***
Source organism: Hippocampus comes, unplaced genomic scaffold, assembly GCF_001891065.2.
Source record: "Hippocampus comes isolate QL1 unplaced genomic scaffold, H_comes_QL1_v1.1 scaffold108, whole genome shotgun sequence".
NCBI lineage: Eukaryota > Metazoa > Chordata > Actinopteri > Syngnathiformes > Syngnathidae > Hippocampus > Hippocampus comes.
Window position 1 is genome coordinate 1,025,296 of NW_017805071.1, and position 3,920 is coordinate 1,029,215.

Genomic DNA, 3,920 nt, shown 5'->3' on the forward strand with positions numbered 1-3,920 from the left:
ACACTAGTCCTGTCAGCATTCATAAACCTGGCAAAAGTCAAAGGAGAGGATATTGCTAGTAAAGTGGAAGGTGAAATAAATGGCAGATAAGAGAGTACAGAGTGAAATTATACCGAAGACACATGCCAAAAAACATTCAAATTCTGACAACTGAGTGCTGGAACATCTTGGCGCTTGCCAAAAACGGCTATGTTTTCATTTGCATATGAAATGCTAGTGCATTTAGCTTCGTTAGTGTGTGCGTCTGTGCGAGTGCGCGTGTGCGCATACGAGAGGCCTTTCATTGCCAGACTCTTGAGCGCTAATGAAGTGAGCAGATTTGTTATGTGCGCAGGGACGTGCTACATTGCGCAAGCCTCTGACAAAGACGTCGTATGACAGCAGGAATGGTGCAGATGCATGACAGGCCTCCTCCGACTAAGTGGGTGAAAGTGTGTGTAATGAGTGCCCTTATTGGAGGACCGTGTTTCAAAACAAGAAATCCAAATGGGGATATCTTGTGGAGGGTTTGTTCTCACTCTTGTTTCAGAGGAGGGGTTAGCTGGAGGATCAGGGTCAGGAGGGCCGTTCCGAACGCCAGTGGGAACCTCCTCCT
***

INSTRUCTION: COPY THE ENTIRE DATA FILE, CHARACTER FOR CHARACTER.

Source organism: Hippocampus comes, unplaced genomic scaffold, assembly GCF_001891065.2.
Source record: "Hippocampus comes isolate QL1 unplaced genomic scaffold, H_comes_QL1_v1.1 scaffold108, whole genome shotgun sequence".
NCBI lineage: Eukaryota > Metazoa > Chordata > Actinopteri > Syngnathiformes > Syngnathidae > Hippocampus > Hippocampus comes.
Window position 1 is genome coordinate 1,025,296 of NW_017805071.1, and position 3,920 is coordinate 1,029,215.

Genomic DNA, 3,920 nt, shown 5'->3' on the forward strand with positions numbered 1-3,920 from the left:
ACACTAGTCCTGTCAGCATTCATAAACCTGGCAAAAGTCAAAGGAGAGGATATTGCTAGTAAAGTGGAAGGTGAAATAAATGGCAGATAAGAGAGTACAGAGTGAAATTATACCGAAGACACATGCCAAAAAACATTCAAATTCTGACAACTGAGTGCTGGAACATCTTGGCGCTTGCCAAAAACGGCTATGTTTTCATTTGCATATGAAATGCTAGTGCATTTAGCTTCGTTAGTGTGTGCGTCTGTGCGAGTGCGCGTGTGCGCATACGAGAGGCCTTTCATTGCCAGACTCTTGAGCGCTAATGAAGTGAGCAGATTTGTTATGTGCGCAGGGACGTGCTACATTGCGCAAGCCTCTGACAAAGACGTCGTATGACAGCAGGAATGGTGCAGATGCATGACAGGCCTCCTCCGACTAAGTGGGTGAAAGTGTGTGTAATGAGTGCCCTTATTGGAGGACCGTGTTTCAAAACAAGAAATCCAAATGGGGATATCTTGTGGAGGGTTTGTTCTCACTCTTGTTTCAGAGGAGGGGTTAGCTGGAGGATCAGGGTCAGGAGGGCCGTTCCGAACGCCAGTGGGAACCTCCTCCT